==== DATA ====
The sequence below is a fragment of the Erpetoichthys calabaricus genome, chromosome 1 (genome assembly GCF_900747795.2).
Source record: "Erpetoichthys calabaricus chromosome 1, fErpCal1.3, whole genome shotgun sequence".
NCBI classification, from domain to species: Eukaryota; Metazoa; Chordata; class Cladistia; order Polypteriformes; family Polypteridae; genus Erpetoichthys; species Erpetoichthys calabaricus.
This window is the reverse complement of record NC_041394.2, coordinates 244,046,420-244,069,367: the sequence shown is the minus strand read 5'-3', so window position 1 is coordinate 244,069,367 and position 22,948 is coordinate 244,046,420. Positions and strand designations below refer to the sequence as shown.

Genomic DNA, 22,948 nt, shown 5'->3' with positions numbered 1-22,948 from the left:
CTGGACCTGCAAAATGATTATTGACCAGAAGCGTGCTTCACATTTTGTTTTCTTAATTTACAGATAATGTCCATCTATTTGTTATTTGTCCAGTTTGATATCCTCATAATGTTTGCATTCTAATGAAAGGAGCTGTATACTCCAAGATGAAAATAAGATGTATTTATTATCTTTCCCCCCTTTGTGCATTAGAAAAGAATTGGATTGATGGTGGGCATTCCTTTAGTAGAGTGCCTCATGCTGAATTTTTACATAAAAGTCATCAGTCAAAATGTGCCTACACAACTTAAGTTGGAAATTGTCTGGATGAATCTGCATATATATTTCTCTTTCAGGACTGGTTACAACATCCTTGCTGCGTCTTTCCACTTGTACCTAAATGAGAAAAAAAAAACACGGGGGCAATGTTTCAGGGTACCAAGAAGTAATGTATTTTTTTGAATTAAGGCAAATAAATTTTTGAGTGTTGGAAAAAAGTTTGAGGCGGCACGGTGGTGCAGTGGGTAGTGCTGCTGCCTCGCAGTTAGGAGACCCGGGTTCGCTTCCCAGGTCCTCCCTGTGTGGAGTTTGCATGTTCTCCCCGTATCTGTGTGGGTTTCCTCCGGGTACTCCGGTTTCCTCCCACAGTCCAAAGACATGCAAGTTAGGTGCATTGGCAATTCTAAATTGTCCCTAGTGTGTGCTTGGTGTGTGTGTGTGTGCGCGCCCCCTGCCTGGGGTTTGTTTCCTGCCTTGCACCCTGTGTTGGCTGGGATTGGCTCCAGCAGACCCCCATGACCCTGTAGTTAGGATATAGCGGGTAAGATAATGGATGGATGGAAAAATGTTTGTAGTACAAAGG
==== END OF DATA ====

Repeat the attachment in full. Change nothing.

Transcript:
The sequence below is a fragment of the Erpetoichthys calabaricus genome, chromosome 1 (genome assembly GCF_900747795.2).
Source record: "Erpetoichthys calabaricus chromosome 1, fErpCal1.3, whole genome shotgun sequence".
NCBI classification, from domain to species: Eukaryota; Metazoa; Chordata; class Cladistia; order Polypteriformes; family Polypteridae; genus Erpetoichthys; species Erpetoichthys calabaricus.
This window is the reverse complement of record NC_041394.2, coordinates 244,046,420-244,069,367: the sequence shown is the minus strand read 5'-3', so window position 1 is coordinate 244,069,367 and position 22,948 is coordinate 244,046,420. Positions and strand designations below refer to the sequence as shown.

Genomic DNA, 22,948 nt, shown 5'->3' with positions numbered 1-22,948 from the left:
CTGGACCTGCAAAATGATTATTGACCAGAAGCGTGCTTCACATTTTGTTTTCTTAATTTACAGATAATGTCCATCTATTTGTTATTTGTCCAGTTTGATATCCTCATAATGTTTGCATTCTAATGAAAGGAGCTGTATACTCCAAGATGAAAATAAGATGTATTTATTATCTTTCCCCCCTTTGTGCATTAGAAAAGAATTGGATTGATGGTGGGCATTCCTTTAGTAGAGTGCCTCATGCTGAATTTTTACATAAAAGTCATCAGTCAAAATGTGCCTACACAACTTAAGTTGGAAATTGTCTGGATGAATCTGCATATATATTTCTCTTTCAGGACTGGTTACAACATCCTTGCTGCGTCTTTCCACTTGTACCTAAATGAGAAAAAAAAAACACGGGGGCAATGTTTCAGGGTACCAAGAAGTAATGTATTTTTTTGAATTAAGGCAAATAAATTTTTGAGTGTTGGAAAAAAGTTTGAGGCGGCACGGTGGTGCAGTGGGTAGTGCTGCTGCCTCGCAGTTAGGAGACCCGGGTTCGCTTCCCAGGTCCTCCCTGTGTGGAGTTTGCATGTTCTCCCCGTATCTGTGTGGGTTTCCTCCGGGTACTCCGGTTTCCTCCCACAGTCCAAAGACATGCAAGTTAGGTGCATTGGCAATTCTAAATTGTCCCTAGTGTGTGCTTGGTGTGTGTGTGTGTGCGCGCCCCCTGCCTGGGGTTTGTTTCCTGCCTTGCACCCTGTGTTGGCTGGGATTGGCTCCAGCAGACCCCCATGACCCTGTAGTTAGGATATAGCGGGTAAGATAATGGATGGATGGAAAAATGTTTGTAGTACAAAGG